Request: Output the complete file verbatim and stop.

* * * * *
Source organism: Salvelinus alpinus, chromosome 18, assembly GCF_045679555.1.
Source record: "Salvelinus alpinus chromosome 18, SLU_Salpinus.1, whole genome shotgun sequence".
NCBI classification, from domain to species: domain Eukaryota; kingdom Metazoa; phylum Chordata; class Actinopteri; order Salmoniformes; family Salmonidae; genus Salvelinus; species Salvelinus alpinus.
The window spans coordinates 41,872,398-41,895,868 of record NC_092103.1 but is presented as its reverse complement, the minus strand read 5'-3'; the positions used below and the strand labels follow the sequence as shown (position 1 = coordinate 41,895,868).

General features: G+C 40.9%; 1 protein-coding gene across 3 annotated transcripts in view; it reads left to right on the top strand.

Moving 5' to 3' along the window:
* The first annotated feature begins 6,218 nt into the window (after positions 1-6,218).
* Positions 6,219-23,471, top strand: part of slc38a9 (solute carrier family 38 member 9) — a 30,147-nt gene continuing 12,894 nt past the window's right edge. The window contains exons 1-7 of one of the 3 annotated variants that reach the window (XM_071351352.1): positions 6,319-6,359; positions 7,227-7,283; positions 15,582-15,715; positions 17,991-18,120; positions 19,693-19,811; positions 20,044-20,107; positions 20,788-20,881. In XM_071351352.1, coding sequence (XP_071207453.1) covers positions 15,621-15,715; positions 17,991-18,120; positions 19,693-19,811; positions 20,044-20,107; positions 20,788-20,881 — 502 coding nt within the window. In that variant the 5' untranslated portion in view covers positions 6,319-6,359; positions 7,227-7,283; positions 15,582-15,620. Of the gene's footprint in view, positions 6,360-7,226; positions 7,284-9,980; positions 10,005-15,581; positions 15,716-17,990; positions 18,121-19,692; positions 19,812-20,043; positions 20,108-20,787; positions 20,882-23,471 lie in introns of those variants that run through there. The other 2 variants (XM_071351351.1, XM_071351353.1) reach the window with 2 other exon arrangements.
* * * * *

Source organism: Salvelinus alpinus, chromosome 18, assembly GCF_045679555.1.
Source record: "Salvelinus alpinus chromosome 18, SLU_Salpinus.1, whole genome shotgun sequence".
NCBI classification, from domain to species: domain Eukaryota; kingdom Metazoa; phylum Chordata; class Actinopteri; order Salmoniformes; family Salmonidae; genus Salvelinus; species Salvelinus alpinus.
The window spans coordinates 41,872,398-41,895,868 of record NC_092103.1 but is presented as its reverse complement, the minus strand read 5'-3'; the positions used below and the strand labels follow the sequence as shown (position 1 = coordinate 41,895,868).

General features: G+C 40.9%; 1 protein-coding gene across 3 annotated transcripts in view; it reads left to right on the top strand.

Moving 5' to 3' along the window:
* The first annotated feature begins 6,218 nt into the window (after positions 1-6,218).
* Positions 6,219-23,471, top strand: part of slc38a9 (solute carrier family 38 member 9) — a 30,147-nt gene continuing 12,894 nt past the window's right edge. The window contains exons 1-7 of one of the 3 annotated variants that reach the window (XM_071351352.1): positions 6,319-6,359; positions 7,227-7,283; positions 15,582-15,715; positions 17,991-18,120; positions 19,693-19,811; positions 20,044-20,107; positions 20,788-20,881. In XM_071351352.1, coding sequence (XP_071207453.1) covers positions 15,621-15,715; positions 17,991-18,120; positions 19,693-19,811; positions 20,044-20,107; positions 20,788-20,881 — 502 coding nt within the window. In that variant the 5' untranslated portion in view covers positions 6,319-6,359; positions 7,227-7,283; positions 15,582-15,620. Of the gene's footprint in view, positions 6,360-7,226; positions 7,284-9,980; positions 10,005-15,581; positions 15,716-17,990; positions 18,121-19,692; positions 19,812-20,043; positions 20,108-20,787; positions 20,882-23,471 lie in introns of those variants that run through there. The other 2 variants (XM_071351351.1, XM_071351353.1) reach the window with 2 other exon arrangements.